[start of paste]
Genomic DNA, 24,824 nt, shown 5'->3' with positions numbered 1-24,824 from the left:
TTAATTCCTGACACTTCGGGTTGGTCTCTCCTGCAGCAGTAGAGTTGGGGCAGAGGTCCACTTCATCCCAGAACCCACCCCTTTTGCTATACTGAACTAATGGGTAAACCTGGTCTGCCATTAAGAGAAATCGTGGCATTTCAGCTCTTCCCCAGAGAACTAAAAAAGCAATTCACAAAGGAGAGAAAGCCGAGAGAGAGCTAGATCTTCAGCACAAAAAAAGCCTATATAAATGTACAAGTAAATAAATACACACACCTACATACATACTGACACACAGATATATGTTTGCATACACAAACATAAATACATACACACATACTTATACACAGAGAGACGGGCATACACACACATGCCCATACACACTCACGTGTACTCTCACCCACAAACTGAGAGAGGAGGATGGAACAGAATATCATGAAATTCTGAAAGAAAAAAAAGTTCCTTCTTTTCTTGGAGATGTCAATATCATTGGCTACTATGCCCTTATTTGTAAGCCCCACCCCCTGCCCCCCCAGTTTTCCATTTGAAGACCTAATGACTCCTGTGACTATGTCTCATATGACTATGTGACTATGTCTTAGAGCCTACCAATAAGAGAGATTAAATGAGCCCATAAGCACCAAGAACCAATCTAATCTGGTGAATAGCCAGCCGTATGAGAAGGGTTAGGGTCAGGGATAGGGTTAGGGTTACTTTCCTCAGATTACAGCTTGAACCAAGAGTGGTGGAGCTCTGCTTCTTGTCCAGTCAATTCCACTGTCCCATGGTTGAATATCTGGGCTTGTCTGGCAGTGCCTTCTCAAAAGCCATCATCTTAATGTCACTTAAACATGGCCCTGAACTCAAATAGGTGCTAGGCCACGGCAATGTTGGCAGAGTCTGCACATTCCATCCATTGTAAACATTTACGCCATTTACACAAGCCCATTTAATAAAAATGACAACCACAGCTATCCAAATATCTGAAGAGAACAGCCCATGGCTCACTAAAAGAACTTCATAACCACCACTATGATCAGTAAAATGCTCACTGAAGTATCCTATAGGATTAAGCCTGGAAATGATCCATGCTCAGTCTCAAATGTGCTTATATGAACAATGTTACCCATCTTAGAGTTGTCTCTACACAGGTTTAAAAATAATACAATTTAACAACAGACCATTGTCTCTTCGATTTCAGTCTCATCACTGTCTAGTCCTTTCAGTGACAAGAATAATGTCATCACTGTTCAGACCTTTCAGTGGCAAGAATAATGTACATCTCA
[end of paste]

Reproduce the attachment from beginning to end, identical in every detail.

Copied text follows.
Genomic DNA, 24,824 nt, shown 5'->3' with positions numbered 1-24,824 from the left:
TTAATTCCTGACACTTCGGGTTGGTCTCTCCTGCAGCAGTAGAGTTGGGGCAGAGGTCCACTTCATCCCAGAACCCACCCCTTTTGCTATACTGAACTAATGGGTAAACCTGGTCTGCCATTAAGAGAAATCGTGGCATTTCAGCTCTTCCCCAGAGAACTAAAAAAGCAATTCACAAAGGAGAGAAAGCCGAGAGAGAGCTAGATCTTCAGCACAAAAAAAGCCTATATAAATGTACAAGTAAATAAATACACACACCTACATACATACTGACACACAGATATATGTTTGCATACACAAACATAAATACATACACACATACTTATACACAGAGAGACGGGCATACACACACATGCCCATACACACTCACGTGTACTCTCACCCACAAACTGAGAGAGGAGGATGGAACAGAATATCATGAAATTCTGAAAGAAAAAAAAGTTCCTTCTTTTCTTGGAGATGTCAATATCATTGGCTACTATGCCCTTATTTGTAAGCCCCACCCCCTGCCCCCCCAGTTTTCCATTTGAAGACCTAATGACTCCTGTGACTATGTCTCATATGACTATGTGACTATGTCTTAGAGCCTACCAATAAGAGAGATTAAATGAGCCCATAAGCACCAAGAACCAATCTAATCTGGTGAATAGCCAGCCGTATGAGAAGGGTTAGGGTCAGGGATAGGGTTAGGGTTACTTTCCTCAGATTACAGCTTGAACCAAGAGTGGTGGAGCTCTGCTTCTTGTCCAGTCAATTCCACTGTCCCATGGTTGAATATCTGGGCTTGTCTGGCAGTGCCTTCTCAAAAGCCATCATCTTAATGTCACTTAAACATGGCCCTGAACTCAAATAGGTGCTAGGCCACGGCAATGTTGGCAGAGTCTGCACATTCCATCCATTGTAAACATTTACGCCATTTACACAAGCCCATTTAATAAAAATGACAACCACAGCTATCCAAATATCTGAAGAGAACAGCCCATGGCTCACTAAAAGAACTTCATAACCACCACTATGATCAGTAAAATGCTCACTGAAGTATCCTATAGGATTAAGCCTGGAAATGATCCATGCTCAGTCTCAAATGTGCTTATATGAACAATGTTACCCATCTTAGAGTTGTCTCTACACAGGTTTAAAAATAATACAATTTAACAACAGACCATTGTCTCTTCGATTTCAGTCTCATCACTGTCTAGTCCTTTCAGTGACAAGAATAATGTCATCACTGTTCAGACCTTTCAGTGGCAAGAATAATGTACATCTCA